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Motherhood And Addiction, Part 1

Part 1 Notes on Being a Mother

“Once she stopped rushing through life, she was amazed how much more life she had time for.”

Being a mother is the most rewarding job in the world. It is also the hardest. People often ask me how I manage caring for my three children and a very serious full-time job. It is a question I ask myself every night before I lay my head on my pillow and a question I ask again when I awake. How will I manage my day and do everything I want to do? And not just be able to do it but do it well.

As women, our expectations of ourselves are often much higher and as mothers, we often feel like nothing we do is ever done as well as we would have liked. So finding balance, managing my perfectionism and challenging my mommy guilt is something I face daily. It is imperative to me that self-care must always be a top priority in my life.

I have heard people use the example of the flight attendant and the oxygen mask to explain the importance of attending to myself many times before. It always reminds me that I must care for myself before I care for anyone else or the results could be catastrophic. My ability to be a happy, healthy woman relies on my willingness to take good care of myself.

It is not easy to find time for healthy self-nurturing behaviors. It is almost an oxymoron to say “free time” to a mom. In fact, the joke between mothers is usually “oh yes I will get to that in my spare time” because quite frankly there isn’t any. So, what I have found works for me is to schedule self-nurturing into my schedule and making it sacred. I actually schedule in time with girlfriends, time for yoga and working out, time for prayer and meditation and time to just sit by the pool and read a good book. It is important to me that I model for my children and my clients that self-care is essential. These self-nurturing activities are a gift to myself.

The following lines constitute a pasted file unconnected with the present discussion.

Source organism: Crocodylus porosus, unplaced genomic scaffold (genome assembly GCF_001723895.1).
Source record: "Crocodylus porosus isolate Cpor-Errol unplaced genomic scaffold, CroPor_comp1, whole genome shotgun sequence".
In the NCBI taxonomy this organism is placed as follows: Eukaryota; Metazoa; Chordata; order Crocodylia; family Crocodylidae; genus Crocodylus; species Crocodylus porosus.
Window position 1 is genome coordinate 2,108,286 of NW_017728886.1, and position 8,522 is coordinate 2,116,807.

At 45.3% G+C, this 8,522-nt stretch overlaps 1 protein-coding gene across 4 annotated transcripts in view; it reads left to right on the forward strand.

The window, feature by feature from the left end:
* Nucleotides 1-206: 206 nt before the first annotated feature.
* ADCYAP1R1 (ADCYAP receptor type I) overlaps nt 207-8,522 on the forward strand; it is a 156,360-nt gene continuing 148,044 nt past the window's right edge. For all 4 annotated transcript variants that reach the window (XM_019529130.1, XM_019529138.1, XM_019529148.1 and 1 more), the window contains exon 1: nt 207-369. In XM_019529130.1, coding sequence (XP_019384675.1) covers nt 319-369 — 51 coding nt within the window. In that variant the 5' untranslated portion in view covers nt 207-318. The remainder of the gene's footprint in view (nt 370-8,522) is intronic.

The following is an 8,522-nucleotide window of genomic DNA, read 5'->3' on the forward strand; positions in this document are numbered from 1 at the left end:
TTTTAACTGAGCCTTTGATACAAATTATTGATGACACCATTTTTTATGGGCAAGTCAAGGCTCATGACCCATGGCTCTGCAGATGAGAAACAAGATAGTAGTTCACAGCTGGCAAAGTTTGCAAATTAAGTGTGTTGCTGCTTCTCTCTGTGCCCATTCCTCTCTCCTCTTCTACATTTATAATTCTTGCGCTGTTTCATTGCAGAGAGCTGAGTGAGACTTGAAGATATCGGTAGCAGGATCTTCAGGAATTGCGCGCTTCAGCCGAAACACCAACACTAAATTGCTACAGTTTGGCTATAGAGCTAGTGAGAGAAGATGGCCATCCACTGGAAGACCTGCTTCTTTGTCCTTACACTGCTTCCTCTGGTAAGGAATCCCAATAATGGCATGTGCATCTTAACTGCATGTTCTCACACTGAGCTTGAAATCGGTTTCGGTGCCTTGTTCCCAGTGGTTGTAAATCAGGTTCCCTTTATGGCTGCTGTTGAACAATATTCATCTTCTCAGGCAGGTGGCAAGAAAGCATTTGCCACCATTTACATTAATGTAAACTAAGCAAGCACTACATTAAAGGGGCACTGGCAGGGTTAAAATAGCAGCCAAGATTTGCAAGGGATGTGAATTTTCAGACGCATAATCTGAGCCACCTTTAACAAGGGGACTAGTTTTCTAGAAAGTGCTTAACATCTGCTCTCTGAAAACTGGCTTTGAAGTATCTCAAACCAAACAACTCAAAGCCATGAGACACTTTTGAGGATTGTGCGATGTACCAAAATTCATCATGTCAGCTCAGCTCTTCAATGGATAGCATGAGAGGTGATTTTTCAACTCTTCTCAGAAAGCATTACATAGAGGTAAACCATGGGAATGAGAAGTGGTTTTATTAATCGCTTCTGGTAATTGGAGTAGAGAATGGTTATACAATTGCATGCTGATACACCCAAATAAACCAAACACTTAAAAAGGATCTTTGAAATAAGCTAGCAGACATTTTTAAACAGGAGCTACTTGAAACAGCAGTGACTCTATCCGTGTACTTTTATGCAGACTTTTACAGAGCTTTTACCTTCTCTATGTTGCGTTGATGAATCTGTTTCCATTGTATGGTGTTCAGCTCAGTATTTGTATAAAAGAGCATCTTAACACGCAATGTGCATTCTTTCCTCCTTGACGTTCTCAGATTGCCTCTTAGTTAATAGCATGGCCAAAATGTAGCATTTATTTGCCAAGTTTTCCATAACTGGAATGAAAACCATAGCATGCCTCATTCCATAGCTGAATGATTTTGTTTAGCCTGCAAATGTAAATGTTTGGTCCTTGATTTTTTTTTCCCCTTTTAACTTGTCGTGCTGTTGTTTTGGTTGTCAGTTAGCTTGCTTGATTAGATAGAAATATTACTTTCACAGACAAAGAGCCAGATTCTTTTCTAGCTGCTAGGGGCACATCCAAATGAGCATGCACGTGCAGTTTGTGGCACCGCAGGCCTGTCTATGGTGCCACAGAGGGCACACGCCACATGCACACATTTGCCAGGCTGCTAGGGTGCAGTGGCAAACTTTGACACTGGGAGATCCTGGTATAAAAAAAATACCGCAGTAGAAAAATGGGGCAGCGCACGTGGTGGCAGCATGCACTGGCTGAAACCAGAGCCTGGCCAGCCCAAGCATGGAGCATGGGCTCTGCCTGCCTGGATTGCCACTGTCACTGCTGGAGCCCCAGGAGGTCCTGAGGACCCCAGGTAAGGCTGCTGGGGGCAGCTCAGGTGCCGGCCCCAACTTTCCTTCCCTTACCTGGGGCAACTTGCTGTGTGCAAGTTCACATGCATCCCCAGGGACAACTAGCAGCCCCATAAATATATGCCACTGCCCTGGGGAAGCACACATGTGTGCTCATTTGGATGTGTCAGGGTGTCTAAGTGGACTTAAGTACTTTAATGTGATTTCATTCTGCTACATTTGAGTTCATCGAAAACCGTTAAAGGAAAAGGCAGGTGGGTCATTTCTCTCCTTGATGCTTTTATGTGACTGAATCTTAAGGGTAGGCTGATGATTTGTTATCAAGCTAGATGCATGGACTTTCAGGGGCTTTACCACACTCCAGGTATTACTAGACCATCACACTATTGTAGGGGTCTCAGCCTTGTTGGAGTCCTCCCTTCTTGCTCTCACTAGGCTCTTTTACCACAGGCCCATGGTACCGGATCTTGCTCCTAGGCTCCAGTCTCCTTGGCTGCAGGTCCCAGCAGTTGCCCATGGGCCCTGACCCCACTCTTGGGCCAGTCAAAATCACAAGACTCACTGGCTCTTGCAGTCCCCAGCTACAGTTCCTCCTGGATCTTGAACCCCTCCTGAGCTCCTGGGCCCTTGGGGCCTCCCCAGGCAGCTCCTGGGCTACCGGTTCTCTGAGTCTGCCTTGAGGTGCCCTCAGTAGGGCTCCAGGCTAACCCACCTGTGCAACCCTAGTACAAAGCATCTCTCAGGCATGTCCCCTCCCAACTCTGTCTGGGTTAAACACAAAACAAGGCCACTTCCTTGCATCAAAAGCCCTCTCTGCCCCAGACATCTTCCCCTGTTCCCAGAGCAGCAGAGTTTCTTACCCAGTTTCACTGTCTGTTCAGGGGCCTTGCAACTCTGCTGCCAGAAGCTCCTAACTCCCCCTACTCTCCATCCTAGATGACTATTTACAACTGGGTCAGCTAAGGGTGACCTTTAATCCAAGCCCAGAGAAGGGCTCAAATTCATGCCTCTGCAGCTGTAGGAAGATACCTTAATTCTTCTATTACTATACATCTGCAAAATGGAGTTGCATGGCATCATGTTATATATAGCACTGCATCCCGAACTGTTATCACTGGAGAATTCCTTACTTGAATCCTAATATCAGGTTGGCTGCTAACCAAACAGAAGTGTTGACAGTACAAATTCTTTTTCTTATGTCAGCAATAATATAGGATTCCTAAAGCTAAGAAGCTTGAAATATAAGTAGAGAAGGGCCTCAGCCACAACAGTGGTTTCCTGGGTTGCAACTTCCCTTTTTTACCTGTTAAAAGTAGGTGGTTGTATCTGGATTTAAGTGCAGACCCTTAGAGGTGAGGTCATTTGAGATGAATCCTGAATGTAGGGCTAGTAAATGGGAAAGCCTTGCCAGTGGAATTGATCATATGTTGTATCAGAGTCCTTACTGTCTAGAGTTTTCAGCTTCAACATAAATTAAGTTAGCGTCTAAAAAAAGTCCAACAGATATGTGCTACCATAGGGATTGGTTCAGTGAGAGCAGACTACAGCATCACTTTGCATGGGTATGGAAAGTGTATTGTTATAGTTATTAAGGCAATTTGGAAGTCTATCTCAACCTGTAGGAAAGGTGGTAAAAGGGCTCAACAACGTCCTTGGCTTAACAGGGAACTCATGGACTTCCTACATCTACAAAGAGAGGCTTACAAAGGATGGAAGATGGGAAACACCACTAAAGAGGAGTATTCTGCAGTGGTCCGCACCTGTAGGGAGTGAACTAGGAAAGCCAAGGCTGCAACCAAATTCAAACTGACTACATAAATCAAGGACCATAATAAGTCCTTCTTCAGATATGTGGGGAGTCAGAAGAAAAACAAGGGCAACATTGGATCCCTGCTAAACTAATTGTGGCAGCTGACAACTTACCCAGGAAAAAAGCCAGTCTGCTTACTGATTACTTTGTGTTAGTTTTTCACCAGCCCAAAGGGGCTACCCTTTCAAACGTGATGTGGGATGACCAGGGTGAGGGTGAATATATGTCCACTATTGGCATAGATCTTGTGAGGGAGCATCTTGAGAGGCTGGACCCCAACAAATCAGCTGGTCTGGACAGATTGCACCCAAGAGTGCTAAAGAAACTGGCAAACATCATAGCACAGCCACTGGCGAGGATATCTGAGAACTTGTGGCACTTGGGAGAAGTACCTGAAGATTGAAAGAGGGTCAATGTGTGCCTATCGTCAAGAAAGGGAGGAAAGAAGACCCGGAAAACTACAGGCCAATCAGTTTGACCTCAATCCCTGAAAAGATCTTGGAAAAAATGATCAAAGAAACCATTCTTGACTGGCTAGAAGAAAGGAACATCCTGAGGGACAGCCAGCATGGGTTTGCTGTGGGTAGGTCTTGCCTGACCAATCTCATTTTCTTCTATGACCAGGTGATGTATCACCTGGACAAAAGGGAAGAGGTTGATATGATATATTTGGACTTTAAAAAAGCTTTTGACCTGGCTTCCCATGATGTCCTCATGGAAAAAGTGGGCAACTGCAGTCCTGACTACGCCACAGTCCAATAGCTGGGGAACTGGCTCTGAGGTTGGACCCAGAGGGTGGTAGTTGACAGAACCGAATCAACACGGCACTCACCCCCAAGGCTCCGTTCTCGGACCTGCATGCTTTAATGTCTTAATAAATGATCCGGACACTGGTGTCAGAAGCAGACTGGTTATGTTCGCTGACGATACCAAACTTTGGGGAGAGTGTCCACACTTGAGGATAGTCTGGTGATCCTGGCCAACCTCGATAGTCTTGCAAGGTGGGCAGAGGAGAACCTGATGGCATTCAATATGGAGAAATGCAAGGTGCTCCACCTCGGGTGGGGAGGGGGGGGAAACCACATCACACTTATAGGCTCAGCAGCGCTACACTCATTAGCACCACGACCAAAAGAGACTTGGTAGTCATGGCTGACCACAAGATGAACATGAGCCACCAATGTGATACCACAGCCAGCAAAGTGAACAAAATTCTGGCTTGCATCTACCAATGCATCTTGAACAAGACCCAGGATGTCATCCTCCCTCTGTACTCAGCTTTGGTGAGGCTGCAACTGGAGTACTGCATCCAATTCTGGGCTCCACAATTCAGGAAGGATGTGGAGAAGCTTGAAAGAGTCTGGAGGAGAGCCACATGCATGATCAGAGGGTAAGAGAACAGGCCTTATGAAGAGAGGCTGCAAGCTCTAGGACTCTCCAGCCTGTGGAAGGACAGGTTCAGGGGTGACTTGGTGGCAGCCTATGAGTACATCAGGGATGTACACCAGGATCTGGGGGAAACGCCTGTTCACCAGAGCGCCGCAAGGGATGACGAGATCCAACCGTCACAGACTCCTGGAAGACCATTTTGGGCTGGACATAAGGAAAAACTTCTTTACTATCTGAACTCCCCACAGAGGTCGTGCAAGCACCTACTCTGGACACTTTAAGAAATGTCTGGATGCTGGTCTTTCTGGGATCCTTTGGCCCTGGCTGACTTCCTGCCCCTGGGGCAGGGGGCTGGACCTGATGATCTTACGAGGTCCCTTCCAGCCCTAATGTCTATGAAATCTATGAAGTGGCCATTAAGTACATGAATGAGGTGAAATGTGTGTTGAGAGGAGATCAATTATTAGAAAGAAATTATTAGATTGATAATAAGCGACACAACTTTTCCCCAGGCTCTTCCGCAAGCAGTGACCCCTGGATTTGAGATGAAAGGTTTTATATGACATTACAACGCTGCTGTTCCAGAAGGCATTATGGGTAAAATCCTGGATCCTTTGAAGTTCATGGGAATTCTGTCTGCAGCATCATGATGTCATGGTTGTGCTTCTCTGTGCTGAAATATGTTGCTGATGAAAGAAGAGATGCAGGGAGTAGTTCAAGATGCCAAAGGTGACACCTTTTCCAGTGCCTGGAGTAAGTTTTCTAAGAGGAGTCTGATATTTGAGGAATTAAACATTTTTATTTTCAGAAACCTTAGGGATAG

If you would like to start increasing your own self-nurturing you can start today. You can start by making a list of safe self-nurturing activities that you would enjoy doing. Shoot for the moon! Just because they are on your list doesn’t mean you can do them today but maybe someday. For example, I go to yoga every week because I have worked it into my schedule. I have paddle boarding on my list as a “someday” item that I haven’t been able to do yet but I plan to.

Next, set a structure for yourself that includes daily self-care. Maybe you wake up earlier than the kids so you can have prayer and meditation or take a bath after you’ve put them to bed. Try a variety of different things until you find the ones that really make sense for you. Give yourself permission to have fun! You may want to even journal about the things you enjoyed doing before life got so busy and ask yourself what your deepest needs are. Then write a letter to yourself reminding yourself of how precious you are and how much you need this. Try to surround yourself with people who support your intentions to be good to yourself. Ask your supporters to hold you accountable and cheer you on. The most important thing to remember is that we need to seek fun and pleasure in healthy ways and without excess. Give yourself the gift of self-care today. You deserve it!


Sarah Gentry, Lmhc

Sarah Gentry, licensed mental health counselor and certified addiction professional, is the owner of Sarah Gentry Counseling, PLLC, and the director of community outreach for Villa Tranquil. She specializes in working with guests and families with chemical dependency, eating disorders, co-dependency, trauma, and family-of-origin issues.